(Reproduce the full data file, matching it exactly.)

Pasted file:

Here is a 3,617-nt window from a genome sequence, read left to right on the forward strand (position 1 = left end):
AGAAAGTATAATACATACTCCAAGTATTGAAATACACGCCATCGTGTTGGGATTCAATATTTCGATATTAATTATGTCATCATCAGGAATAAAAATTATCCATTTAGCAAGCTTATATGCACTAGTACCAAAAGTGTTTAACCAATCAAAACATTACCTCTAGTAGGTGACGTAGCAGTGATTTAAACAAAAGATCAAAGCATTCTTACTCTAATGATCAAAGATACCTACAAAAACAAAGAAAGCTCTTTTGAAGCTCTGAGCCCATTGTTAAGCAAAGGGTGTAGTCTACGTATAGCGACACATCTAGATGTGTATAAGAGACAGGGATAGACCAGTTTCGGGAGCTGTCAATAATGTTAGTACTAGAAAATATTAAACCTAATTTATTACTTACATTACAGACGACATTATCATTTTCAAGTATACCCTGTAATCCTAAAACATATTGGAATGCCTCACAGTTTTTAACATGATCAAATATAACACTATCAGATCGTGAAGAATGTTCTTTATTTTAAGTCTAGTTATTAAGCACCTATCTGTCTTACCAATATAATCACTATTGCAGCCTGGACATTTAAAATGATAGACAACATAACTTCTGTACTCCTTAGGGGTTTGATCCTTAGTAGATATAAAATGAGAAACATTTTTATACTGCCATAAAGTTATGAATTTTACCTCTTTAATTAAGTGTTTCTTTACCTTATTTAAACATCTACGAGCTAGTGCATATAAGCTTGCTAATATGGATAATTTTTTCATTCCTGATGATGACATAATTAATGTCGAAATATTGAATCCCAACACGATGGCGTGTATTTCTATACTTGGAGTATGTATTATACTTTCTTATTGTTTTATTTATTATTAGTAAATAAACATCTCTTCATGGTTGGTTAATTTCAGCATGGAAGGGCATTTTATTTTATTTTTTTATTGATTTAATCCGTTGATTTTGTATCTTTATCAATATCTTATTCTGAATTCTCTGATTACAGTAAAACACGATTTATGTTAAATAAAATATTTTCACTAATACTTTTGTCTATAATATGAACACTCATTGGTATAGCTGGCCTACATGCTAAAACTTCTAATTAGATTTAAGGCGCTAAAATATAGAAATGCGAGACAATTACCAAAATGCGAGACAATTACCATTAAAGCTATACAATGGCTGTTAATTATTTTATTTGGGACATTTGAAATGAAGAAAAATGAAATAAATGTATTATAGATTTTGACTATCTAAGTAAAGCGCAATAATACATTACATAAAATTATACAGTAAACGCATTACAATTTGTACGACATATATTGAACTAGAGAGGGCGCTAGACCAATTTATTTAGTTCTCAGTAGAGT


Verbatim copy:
Here is a 3,617-nt window from a genome sequence, read left to right on the forward strand (position 1 = left end):
AGAAAGTATAATACATACTCCAAGTATTGAAATACACGCCATCGTGTTGGGATTCAATATTTCGATATTAATTATGTCATCATCAGGAATAAAAATTATCCATTTAGCAAGCTTATATGCACTAGTACCAAAAGTGTTTAACCAATCAAAACATTACCTCTAGTAGGTGACGTAGCAGTGATTTAAACAAAAGATCAAAGCATTCTTACTCTAATGATCAAAGATACCTACAAAAACAAAGAAAGCTCTTTTGAAGCTCTGAGCCCATTGTTAAGCAAAGGGTGTAGTCTACGTATAGCGACACATCTAGATGTGTATAAGAGACAGGGATAGACCAGTTTCGGGAGCTGTCAATAATGTTAGTACTAGAAAATATTAAACCTAATTTATTACTTACATTACAGACGACATTATCATTTTCAAGTATACCCTGTAATCCTAAAACATATTGGAATGCCTCACAGTTTTTAACATGATCAAATATAACACTATCAGATCGTGAAGAATGTTCTTTATTTTAAGTCTAGTTATTAAGCACCTATCTGTCTTACCAATATAATCACTATTGCAGCCTGGACATTTAAAATGATAGACAACATAACTTCTGTACTCCTTAGGGGTTTGATCCTTAGTAGATATAAAATGAGAAACATTTTTATACTGCCATAAAGTTATGAATTTTACCTCTTTAATTAAGTGTTTCTTTACCTTATTTAAACATCTACGAGCTAGTGCATATAAGCTTGCTAATATGGATAATTTTTTCATTCCTGATGATGACATAATTAATGTCGAAATATTGAATCCCAACACGATGGCGTGTATTTCTATACTTGGAGTATGTATTATACTTTCTTATTGTTTTATTTATTATTAGTAAATAAACATCTCTTCATGGTTGGTTAATTTCAGCATGGAAGGGCATTTTATTTTATTTTTTTATTGATTTAATCCGTTGATTTTGTATCTTTATCAATATCTTATTCTGAATTCTCTGATTACAGTAAAACACGATTTATGTTAAATAAAATATTTTCACTAATACTTTTGTCTATAATATGAACACTCATTGGTATAGCTGGCCTACATGCTAAAACTTCTAATTAGATTTAAGGCGCTAAAATATAGAAATGCGAGACAATTACCAAAATGCGAGACAATTACCATTAAAGCTATACAATGGCTGTTAATTATTTTATTTGGGACATTTGAAATGAAGAAAAATGAAATAAATGTATTATAGATTTTGACTATCTAAGTAAAGCGCAATAATACATTACATAAAATTATACAGTAAACGCATTACAATTTGTACGACATATATTGAACTAGAGAGGGCGCTAGACCAATTTATTTAGTTCTCAGTAGAGT